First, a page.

East 7th Avenue Historic District

Denver is known for its parks and parkways and for the many wonderful residential neighborhoods that have endured close to the heart of the city. The East 7th Avenue Historic District preserves one central neighborhood and three pieces of the park system. With the exception of a few earlier buildings, the district was built primarily from the 1890s through 1930. The district grew out from the core city.

Though it is Denver’s largest historic district, it is only two blocks wide for most of its length. The district runs from Logan Street to Colorado Boulevard and from East 6th to East 8th Avenues. From Steele to Harrison Streets, its width is confined to the East 7th Avenue Parkway and to those homes that border the parkway.

The historic district claims its borders from a sense of neighborhood reinforced over the years by streetcar and bus lines using East 6th and East 8th Avenues, from parks bordering these avenues, and from early Denver city limits along East 6th Avenue. The old town of Harman bordered the district on East 6th Avenue between Josephine and Colorado Boulevard. A special tax district to pay for the East 7th Avenue Parkway in 1912, plus various early neighborhood organizing efforts, also contributed to a neighborhood identity. In 1958, East 6th and East 8th Avenues became one-way streets, giving families within the two-block- wide strip an even stronger sense of neighborhood.

Original district residents were a mix of business and professional people, entrepreneurs and clerks, socialites and laborers, wealthy and middle class. It was common to have mansions on the corners and more modest homes, duplexes, and terraces scattered among them. When the parkway was created in 1912, the larger homes tended to be built on the parkway, with smaller homes on the north-south streets. Most of Denver’s finest architects worked in the district and many chose to live there.

The district was developed at the height of the City Beautiful Movement. Just as district development reached Williams Street, the plan was implemented, creating the East 7th Avenue Parkway and the Williams Street Parkway. The city bought the parkway land in 1912, redesigned the streets, and hired an outside consultant to work with city landscaper Saco DeBoer to design the plantings. The Frederick Law Olmsted firm, designer of New York’s Central Park, was the consultant.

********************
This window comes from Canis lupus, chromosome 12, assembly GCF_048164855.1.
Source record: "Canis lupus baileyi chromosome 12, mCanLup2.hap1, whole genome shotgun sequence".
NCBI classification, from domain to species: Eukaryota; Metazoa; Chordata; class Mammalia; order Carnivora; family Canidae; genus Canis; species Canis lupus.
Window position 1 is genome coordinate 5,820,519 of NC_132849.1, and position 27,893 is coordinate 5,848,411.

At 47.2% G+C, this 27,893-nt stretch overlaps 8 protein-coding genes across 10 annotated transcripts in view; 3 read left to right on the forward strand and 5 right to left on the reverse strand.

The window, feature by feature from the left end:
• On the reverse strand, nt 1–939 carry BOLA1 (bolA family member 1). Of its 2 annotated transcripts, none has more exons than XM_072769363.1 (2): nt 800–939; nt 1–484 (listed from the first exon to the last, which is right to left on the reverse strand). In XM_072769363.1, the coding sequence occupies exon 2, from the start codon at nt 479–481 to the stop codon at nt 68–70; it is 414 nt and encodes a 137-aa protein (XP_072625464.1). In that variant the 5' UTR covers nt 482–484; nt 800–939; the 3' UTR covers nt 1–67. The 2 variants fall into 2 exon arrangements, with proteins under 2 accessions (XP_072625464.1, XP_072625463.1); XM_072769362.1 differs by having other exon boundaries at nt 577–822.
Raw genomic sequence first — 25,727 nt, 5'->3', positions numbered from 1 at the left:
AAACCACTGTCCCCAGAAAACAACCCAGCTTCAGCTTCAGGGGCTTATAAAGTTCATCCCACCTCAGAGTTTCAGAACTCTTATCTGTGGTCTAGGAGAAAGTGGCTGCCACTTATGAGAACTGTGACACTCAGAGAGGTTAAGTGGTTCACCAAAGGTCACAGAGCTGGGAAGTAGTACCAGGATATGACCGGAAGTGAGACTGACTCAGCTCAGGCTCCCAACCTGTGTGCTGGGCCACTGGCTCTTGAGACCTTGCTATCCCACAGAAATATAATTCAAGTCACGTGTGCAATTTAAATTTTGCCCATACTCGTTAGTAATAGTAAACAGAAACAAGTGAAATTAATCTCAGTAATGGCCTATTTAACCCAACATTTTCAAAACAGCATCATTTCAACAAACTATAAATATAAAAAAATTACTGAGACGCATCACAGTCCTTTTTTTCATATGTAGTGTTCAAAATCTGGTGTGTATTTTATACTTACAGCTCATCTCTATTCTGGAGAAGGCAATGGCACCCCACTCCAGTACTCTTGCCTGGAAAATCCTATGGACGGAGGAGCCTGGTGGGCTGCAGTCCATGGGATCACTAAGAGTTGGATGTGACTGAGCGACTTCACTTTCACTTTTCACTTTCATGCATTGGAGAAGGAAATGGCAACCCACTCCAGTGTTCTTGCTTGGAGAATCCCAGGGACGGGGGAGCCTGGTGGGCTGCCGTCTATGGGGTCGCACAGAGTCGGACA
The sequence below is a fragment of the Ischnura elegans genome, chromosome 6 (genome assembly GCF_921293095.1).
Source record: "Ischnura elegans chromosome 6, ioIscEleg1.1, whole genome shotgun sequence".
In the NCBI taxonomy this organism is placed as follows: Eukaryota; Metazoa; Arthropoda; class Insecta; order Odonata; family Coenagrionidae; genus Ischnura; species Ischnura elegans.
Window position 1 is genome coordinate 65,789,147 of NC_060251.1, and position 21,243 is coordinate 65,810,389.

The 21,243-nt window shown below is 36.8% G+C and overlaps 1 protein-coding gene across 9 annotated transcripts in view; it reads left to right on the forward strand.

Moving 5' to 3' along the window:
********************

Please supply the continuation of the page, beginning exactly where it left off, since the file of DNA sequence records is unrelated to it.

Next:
Three park system elements are in the district: East 7th Avenue Parkway, the Cheesman Esplanade, and Williams Street Parkway. They help connect Cheesman Park, City Park, and Washington Park. Only one parkway residence, at 2401 East 7th, was built before East 7th Avenue Parkway was created. It is the only parkway house built close to the street because in 1908 the setback requirement did not yet accommodate the parkway plan. Three Denver Square–style homes were built on the east side of the 600 block of Williams Street in what is now the grass-covered parkway. They were moved by the Denver Wrecking Company in 1912 and now stand on the west side of the 600 block of High Street.

DeBoer designed the plantings on the 7th Avenue median and Olmsted designed the double row of elm trees along each side of the parkway to form the high tree canopy. Many of these original elms are still there, and most of DeBoer’s scheme is still in evidence with his many garden “sun spots” planted annually by city landscapers. The 1912 planting went from Williams to Milwaukee Streets. The second planting in 1927 completed the planting installation to Colorado Boulevard.